The Olympic quadrennial, scheduled for Berlin in 1916, was interrupted by World War I–the so-called “War to End All Wars,” which had involved 28 countries and killed nearly 10 million troops in four years.
The four-year cycle of Olympiads–Berlin would have been the sixth–is still counted, however, even though the Games were not played.
Less than two years after the armistice, the Olympics resumed in Belgium, a symbolic and austere choice considering it had been occupied for four years by enemy forces. Still, 29 countries (one more than participated in the war) sent a record 2,600 athletes to the Games. Germany and Austria, the defeated enemies of Belgium and the Allies, were not invited.
The United States turned in the best overall team performance, winning 41 gold medals, but the talk of the Games was 23-year-old distance runner Paavo Nurmi of Finland. Nurmi won the 10,000-meter run and 8,000-meter cross-country, took a third gold in the team cross-country and silver in the 5,000-meter run. In all, Finland won nine track and field gold medals to break the U.S. dominance in the sport.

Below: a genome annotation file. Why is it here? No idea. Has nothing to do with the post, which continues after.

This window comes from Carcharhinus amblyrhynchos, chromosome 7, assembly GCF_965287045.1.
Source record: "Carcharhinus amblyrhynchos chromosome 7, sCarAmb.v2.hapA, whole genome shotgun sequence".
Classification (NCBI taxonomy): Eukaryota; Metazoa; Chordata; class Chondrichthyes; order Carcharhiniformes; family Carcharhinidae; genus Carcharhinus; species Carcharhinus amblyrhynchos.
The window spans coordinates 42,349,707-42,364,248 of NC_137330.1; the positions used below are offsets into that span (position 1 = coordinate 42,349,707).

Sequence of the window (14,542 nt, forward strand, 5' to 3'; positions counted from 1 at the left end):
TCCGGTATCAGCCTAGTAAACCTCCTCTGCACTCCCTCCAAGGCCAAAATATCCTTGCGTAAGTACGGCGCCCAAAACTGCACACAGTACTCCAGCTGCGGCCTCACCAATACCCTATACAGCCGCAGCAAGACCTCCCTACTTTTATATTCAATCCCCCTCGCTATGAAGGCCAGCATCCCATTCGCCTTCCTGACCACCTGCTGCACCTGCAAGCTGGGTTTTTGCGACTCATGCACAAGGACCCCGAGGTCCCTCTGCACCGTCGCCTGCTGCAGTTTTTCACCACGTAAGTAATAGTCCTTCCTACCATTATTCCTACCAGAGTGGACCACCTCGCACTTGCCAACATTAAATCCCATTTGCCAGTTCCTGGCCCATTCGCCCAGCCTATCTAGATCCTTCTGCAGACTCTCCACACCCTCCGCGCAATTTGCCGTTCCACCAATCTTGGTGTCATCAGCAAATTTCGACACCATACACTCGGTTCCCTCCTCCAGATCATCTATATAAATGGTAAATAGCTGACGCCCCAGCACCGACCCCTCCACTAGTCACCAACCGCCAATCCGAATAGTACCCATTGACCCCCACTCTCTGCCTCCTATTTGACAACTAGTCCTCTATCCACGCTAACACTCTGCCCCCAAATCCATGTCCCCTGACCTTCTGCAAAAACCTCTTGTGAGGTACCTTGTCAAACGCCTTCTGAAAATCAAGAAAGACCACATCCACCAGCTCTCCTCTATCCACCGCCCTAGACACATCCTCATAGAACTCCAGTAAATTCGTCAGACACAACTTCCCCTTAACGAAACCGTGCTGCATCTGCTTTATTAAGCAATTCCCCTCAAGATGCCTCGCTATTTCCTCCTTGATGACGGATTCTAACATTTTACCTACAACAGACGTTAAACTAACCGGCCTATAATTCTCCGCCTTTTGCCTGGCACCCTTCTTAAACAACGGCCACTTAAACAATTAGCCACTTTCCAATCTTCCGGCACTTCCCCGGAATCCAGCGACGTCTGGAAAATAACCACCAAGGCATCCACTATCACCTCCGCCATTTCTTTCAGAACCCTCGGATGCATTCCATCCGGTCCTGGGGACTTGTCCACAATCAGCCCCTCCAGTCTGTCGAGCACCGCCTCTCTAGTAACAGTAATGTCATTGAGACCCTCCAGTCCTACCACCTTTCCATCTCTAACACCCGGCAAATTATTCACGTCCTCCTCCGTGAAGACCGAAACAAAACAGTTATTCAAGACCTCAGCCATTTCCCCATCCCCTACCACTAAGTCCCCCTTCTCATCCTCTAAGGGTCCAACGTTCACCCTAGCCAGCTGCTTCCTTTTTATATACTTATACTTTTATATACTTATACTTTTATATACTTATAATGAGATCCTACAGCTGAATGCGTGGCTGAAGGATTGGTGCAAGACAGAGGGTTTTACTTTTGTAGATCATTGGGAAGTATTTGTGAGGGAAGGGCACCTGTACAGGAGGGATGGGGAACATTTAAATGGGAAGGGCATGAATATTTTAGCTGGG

Elsewhere, Albert Hill of Britain made his Olympic debut at age 36 and won both the 800 and 1,500-meter runs. World record holder Charley Paddock of the U.S. won the 100 meters, but was upset in the 200 by teammate Allen Woodring, who was a last-minute addition to the team. And in swimming, the U.S. won 11 of 15 events, led by triple gold medalists Norman Ross and Ethelda Bleibtrey, defending men's 100-meter freestyle champion Duke Kahanamoku and 14-year-old springboard diving champion Aileen Riggin.
The Antwerp Games were also noteworthy for the introduction of the Olympic oath–uttered for the first time by Belgium fencer Victor Bion–and the Olympic flag, with its five multicolored, intersecting rings.
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